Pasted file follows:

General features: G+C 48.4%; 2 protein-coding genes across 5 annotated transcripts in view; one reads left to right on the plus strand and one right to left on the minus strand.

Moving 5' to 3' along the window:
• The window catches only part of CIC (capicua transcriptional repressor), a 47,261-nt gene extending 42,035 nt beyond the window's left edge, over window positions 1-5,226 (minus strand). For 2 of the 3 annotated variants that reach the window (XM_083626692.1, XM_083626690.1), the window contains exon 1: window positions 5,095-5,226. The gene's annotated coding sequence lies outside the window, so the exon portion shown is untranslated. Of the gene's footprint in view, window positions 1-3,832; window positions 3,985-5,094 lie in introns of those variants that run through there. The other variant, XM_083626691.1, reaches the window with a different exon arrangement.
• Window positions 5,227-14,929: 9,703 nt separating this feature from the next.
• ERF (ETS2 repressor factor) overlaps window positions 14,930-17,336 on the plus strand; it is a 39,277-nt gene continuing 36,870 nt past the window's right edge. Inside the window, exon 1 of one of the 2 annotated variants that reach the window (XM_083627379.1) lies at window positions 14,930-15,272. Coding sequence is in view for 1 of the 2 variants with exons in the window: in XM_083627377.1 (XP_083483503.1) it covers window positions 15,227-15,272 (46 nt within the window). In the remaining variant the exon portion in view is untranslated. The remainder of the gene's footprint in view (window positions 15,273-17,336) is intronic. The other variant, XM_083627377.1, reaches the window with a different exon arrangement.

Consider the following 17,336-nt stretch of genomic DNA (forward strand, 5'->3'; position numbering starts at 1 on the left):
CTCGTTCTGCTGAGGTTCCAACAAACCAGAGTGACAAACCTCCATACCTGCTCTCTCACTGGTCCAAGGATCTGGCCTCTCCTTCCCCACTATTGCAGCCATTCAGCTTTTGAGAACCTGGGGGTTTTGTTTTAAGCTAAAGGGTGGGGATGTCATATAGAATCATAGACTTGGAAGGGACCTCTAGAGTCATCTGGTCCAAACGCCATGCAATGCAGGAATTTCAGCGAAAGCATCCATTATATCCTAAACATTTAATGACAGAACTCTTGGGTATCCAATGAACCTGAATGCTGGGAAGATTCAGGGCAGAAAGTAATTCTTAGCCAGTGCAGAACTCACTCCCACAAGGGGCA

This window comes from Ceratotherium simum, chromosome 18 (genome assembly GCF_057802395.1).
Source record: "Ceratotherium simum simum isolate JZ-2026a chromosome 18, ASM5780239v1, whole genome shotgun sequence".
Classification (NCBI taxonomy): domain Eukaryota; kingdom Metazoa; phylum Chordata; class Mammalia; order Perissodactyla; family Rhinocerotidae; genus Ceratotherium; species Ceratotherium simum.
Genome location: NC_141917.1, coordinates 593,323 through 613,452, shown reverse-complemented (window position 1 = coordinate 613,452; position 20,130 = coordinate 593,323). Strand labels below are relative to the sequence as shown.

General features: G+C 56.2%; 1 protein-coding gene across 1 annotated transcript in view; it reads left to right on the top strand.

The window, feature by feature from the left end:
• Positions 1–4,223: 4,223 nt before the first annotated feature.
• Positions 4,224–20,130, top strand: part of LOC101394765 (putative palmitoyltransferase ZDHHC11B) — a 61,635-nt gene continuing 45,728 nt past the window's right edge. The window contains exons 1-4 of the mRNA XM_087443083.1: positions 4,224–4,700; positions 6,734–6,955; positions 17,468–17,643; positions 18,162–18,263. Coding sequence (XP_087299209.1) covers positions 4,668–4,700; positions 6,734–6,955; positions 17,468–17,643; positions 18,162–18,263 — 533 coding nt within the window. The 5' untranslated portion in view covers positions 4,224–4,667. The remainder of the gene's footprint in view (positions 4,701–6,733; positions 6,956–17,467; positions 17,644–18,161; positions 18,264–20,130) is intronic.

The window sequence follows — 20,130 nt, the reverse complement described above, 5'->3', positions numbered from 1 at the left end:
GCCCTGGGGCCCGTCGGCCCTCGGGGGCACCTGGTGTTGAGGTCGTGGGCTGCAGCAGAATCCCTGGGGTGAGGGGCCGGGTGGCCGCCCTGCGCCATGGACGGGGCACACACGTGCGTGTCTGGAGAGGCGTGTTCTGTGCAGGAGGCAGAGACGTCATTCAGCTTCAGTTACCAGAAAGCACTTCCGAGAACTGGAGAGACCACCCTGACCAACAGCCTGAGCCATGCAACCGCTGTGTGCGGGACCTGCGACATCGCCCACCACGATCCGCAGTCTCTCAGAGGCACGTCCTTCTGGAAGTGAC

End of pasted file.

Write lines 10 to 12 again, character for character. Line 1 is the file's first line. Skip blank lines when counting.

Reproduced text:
Classification (NCBI taxonomy): domain Eukaryota; kingdom Metazoa; phylum Chordata; class Mammalia; order Perissodactyla; family Rhinocerotidae; genus Ceratotherium; species Ceratotherium simum.
Genome location: NC_141917.1, coordinates 593,323 through 613,452, shown reverse-complemented (window position 1 = coordinate 613,452; position 20,130 = coordinate 593,323). Strand labels below are relative to the sequence as shown.

General features: G+C 56.2%; 1 protein-coding gene across 1 annotated transcript in view; it reads left to right on the top strand.